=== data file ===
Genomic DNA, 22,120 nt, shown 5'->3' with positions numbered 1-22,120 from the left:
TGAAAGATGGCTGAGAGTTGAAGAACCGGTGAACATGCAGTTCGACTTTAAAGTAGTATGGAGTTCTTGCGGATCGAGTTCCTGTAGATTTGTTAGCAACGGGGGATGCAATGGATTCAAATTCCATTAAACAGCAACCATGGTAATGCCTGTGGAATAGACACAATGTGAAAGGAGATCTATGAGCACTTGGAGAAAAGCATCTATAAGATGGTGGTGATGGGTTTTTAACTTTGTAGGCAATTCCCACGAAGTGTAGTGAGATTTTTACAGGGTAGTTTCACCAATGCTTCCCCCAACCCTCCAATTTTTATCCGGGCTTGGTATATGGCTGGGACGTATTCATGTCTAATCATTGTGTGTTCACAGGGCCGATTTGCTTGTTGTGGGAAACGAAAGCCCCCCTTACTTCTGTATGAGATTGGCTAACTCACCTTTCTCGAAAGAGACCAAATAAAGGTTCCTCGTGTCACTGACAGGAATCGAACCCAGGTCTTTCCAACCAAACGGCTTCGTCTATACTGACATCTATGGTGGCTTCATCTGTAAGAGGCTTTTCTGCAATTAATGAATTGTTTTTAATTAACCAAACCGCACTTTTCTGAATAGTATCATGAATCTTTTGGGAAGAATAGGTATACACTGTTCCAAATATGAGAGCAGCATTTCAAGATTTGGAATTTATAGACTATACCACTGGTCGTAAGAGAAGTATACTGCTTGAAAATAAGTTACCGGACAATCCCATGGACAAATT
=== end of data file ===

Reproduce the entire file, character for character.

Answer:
Genomic DNA, 22,120 nt, shown 5'->3' with positions numbered 1-22,120 from the left:
TGAAAGATGGCTGAGAGTTGAAGAACCGGTGAACATGCAGTTCGACTTTAAAGTAGTATGGAGTTCTTGCGGATCGAGTTCCTGTAGATTTGTTAGCAACGGGGGATGCAATGGATTCAAATTCCATTAAACAGCAACCATGGTAATGCCTGTGGAATAGACACAATGTGAAAGGAGATCTATGAGCACTTGGAGAAAAGCATCTATAAGATGGTGGTGATGGGTTTTTAACTTTGTAGGCAATTCCCACGAAGTGTAGTGAGATTTTTACAGGGTAGTTTCACCAATGCTTCCCCCAACCCTCCAATTTTTATCCGGGCTTGGTATATGGCTGGGACGTATTCATGTCTAATCATTGTGTGTTCACAGGGCCGATTTGCTTGTTGTGGGAAACGAAAGCCCCCCTTACTTCTGTATGAGATTGGCTAACTCACCTTTCTCGAAAGAGACCAAATAAAGGTTCCTCGTGTCACTGACAGGAATCGAACCCAGGTCTTTCCAACCAAACGGCTTCGTCTATACTGACATCTATGGTGGCTTCATCTGTAAGAGGCTTTTCTGCAATTAATGAATTGTTTTTAATTAACCAAACCGCACTTTTCTGAATAGTATCATGAATCTTTTGGGAAGAATAGGTATACACTGTTCCAAATATGAGAGCAGCATTTCAAGATTTGGAATTTATAGACTATACCACTGGTCGTAAGAGAAGTATACTGCTTGAAAATAAGTTACCGGACAATCCCATGGACAAATT